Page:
This year is a big one for us queers. It’s the 50th anniversary of the Stonewall riots, when our predecessors resisted police violence because of their sexual and gender identity and expression, their right to love. World Pride is coming to New York City this month, with a record 5 million people anticipated to descend on the city for the annual Pride March.

These celebrations are starkly contrasted with the backsliding of support for same-sex couples. There is a dizzying array of efforts aimed at undoing many of the rights we only recently gained — including kicking transgender people out of the military, removing protections for LGBTQ federal employees, implementing religious exemptions that allow health-care employees to refuse care and proposing to kick LGBTQ people out of homeless shelters.

From the looks of it, we’re living in a highly charged time, one that should feel simultaneously thrilling and terrifying. I should be fire-dancing in the streets in a rainbow thong waving angry signs marked with political fervor.

But for me and many others, being a lesbian in 2019 is pretty boring. These days, I’m more worried about crayon marks on the wall than I am a social uprising. It’s a sobering fact, and one that might end up hurting us. I bet I’m not alone.

If you’re like the 10 percent of LGBTQ people like me who took full advantage of the legal right to wed, life shifted significantly toward domesticity. If you a went a step further and had or adopted a baby, your life might look even more traditional. Add a suburban home and a corporate job, and I more closely resemble my heterosexual counterparts than I do the lesbian I was over a decade ago.

It’s possible the adult-onset ennui is just nature’s way of slowing me down, and maybe that was inevitable whether or not I tied the knot or had a kid. Maybe everyone ends up trading in Tuesday shenanigans for channel-surfing on the couch, and it’s just something I should accept without fanfare. But then I remember dancing like a young whirling dervish, drink in hand, with total abandonment alongside other lesbians who were in their 40s, 50s and 60s. At the time, I accepted that my future wouldn’t include marriage and a family. But looking to my queer elders as example, I was excited that it would at least continue to deliver titillating nights that didn’t have to stop when Social Security kicked in.

Being a lesbian used to mean you were automatically labeled an outcast, a sexual deviant. People thought we were engaging in all sorts of sexual acts, even if in reality I was sitting home on a Friday night nibbling on slices of low-sodium seitan and watching BBC World News.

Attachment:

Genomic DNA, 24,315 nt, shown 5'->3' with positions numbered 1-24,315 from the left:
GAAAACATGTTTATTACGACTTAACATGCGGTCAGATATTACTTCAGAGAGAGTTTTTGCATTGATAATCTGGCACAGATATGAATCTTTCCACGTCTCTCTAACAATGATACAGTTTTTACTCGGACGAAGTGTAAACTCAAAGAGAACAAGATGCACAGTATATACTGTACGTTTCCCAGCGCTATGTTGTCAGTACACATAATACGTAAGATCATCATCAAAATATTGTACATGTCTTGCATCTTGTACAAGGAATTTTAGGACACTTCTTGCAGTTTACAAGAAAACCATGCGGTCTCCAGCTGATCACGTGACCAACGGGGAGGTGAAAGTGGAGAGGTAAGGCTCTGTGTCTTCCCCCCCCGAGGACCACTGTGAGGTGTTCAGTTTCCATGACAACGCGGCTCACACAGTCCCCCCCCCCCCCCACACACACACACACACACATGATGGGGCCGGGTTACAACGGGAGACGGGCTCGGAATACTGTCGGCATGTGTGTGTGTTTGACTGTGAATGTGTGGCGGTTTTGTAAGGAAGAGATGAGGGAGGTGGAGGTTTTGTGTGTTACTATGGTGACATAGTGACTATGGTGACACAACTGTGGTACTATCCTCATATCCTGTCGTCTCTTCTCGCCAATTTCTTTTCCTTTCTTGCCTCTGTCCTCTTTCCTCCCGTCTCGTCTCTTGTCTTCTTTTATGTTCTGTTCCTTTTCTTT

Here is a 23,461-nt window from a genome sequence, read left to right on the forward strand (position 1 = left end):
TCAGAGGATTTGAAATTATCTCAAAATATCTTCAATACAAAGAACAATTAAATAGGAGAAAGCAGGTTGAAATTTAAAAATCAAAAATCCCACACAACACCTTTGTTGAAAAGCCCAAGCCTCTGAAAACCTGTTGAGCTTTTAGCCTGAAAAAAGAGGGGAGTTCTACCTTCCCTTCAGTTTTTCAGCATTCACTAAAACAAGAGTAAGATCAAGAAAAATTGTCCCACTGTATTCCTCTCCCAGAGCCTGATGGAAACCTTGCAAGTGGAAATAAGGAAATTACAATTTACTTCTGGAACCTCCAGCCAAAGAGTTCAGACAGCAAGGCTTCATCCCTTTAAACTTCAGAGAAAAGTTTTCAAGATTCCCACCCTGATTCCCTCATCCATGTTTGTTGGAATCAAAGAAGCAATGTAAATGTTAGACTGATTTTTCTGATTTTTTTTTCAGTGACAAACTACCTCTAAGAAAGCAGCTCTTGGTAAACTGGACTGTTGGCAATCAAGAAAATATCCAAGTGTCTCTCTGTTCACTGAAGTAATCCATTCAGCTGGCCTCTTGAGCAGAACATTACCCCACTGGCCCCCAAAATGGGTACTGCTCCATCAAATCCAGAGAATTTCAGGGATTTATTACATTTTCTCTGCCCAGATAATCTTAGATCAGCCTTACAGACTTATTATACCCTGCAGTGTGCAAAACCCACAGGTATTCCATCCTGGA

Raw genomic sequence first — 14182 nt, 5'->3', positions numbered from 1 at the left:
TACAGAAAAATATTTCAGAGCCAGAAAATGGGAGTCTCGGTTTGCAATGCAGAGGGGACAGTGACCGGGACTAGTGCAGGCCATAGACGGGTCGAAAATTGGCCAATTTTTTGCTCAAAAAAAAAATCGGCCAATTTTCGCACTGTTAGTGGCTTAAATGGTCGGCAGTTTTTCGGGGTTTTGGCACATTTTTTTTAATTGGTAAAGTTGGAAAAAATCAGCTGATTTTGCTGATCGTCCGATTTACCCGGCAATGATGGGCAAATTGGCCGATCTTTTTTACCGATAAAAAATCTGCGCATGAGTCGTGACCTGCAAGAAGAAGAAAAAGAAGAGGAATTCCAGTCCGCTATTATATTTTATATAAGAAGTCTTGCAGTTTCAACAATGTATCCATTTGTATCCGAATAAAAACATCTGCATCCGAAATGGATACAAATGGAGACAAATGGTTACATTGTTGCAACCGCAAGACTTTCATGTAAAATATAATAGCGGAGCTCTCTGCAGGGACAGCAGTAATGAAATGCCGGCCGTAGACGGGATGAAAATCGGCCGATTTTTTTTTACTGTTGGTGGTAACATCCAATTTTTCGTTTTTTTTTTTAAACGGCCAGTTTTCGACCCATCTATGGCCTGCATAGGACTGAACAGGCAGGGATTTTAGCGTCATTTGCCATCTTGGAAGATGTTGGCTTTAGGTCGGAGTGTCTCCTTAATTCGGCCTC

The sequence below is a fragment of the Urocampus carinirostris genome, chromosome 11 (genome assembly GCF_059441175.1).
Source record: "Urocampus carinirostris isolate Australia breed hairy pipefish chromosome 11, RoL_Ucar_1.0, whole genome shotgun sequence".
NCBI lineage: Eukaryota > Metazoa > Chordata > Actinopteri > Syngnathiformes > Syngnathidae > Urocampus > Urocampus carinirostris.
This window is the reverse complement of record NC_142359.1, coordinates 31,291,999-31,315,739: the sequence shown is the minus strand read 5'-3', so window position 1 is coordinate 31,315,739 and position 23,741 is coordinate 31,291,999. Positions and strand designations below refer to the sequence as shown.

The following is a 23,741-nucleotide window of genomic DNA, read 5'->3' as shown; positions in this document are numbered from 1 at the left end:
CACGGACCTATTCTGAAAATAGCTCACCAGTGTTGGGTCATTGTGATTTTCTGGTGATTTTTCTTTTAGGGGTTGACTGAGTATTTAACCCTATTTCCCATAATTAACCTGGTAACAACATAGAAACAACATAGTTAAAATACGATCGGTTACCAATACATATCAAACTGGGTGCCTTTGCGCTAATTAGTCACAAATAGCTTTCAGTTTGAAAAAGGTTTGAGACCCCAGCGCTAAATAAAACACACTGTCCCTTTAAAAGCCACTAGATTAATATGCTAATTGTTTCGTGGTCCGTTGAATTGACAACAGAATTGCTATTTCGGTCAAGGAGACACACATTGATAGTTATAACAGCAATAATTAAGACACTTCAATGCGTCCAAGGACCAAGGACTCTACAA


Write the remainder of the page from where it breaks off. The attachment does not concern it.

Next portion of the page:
Though times were more dangerous for us queers decades ago — and still are to some extent today, especially trans people of color — the past was also more titillating. It felt like being a member of a secret society, one in which I knew I could be attacked by everyone from the government to family to strangers on the street for being a part of it, but also anything could happen on a Friday night at the Christopher Street Pier with the roller-skating drag queens and their boomboxes. The higher the stakes, the more enticing the membership felt. There was an adrenaline rush when that truck driver leaned out the window to spit homophobic epithets in my face because I was walking down the street holding my girlfriend’s hand. It made that next, stolen kiss with her even hotter.

It may have been a very different story for those coming-of-age in earlier generations when a sexual deviant label translated to excommunication, social isolation, abuse, forced institutionalism, imprisonment or worse. For me, though, coming out in New York in the 1990s was hostile but improving. The hate imposed on me was a license I took full advantage of.

In the 1990s and early 2000s when a fellow lesbian passed you on the street, they would give you the secret nod, a half-head tip of the chin, as if a fleck of dust had landed on their nose and they were discreetly trying to shake it off. It was an exciting acknowledgment that you were part of a special clan. At any moment one of them might invite you home and give you the best orgasm you’d ever had. Or you both might get your heads bashed in by a homophobic passerby.

Now, we lesbians are too busy to acknowledge one another on the street. We’re wiping the dribble from the baby created using sperm from a donor that most closely resembled younger versions of our wives.

A little part of me misses that fear of being found out, of not knowing what adventure or terror might be around the next corner. But I’ll take casseroles and Dr. Seuss books any day over losing the rights we’ve gained.